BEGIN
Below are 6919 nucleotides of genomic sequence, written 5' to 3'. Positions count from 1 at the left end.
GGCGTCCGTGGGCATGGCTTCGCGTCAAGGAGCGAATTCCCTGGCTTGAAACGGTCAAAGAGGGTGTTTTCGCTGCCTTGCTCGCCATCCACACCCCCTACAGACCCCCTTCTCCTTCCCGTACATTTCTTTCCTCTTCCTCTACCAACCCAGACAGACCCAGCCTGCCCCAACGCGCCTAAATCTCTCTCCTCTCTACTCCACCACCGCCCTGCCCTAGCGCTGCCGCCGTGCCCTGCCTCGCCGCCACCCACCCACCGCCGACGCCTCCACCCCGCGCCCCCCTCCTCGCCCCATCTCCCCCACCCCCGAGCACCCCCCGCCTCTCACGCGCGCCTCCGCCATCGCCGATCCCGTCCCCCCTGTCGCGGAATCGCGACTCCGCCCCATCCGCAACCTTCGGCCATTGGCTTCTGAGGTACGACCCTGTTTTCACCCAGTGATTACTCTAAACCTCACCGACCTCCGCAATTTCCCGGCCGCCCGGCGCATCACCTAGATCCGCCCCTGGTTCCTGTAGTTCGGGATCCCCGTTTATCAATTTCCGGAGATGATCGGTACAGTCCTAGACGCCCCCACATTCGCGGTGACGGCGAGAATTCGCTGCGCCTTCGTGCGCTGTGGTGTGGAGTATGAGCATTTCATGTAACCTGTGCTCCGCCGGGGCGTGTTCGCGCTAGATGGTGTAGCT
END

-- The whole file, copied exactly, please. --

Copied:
Below are 6919 nucleotides of genomic sequence, written 5' to 3'. Positions count from 1 at the left end.
GGCGTCCGTGGGCATGGCTTCGCGTCAAGGAGCGAATTCCCTGGCTTGAAACGGTCAAAGAGGGTGTTTTCGCTGCCTTGCTCGCCATCCACACCCCCTACAGACCCCCTTCTCCTTCCCGTACATTTCTTTCCTCTTCCTCTACCAACCCAGACAGACCCAGCCTGCCCCAACGCGCCTAAATCTCTCTCCTCTCTACTCCACCACCGCCCTGCCCTAGCGCTGCCGCCGTGCCCTGCCTCGCCGCCACCCACCCACCGCCGACGCCTCCACCCCGCGCCCCCCTCCTCGCCCCATCTCCCCCACCCCCGAGCACCCCCCGCCTCTCACGCGCGCCTCCGCCATCGCCGATCCCGTCCCCCCTGTCGCGGAATCGCGACTCCGCCCCATCCGCAACCTTCGGCCATTGGCTTCTGAGGTACGACCCTGTTTTCACCCAGTGATTACTCTAAACCTCACCGACCTCCGCAATTTCCCGGCCGCCCGGCGCATCACCTAGATCCGCCCCTGGTTCCTGTAGTTCGGGATCCCCGTTTATCAATTTCCGGAGATGATCGGTACAGTCCTAGACGCCCCCACATTCGCGGTGACGGCGAGAATTCGCTGCGCCTTCGTGCGCTGTGGTGTGGAGTATGAGCATTTCATGTAACCTGTGCTCCGCCGGGGCGTGTTCGCGCTAGATGGTGTAGCT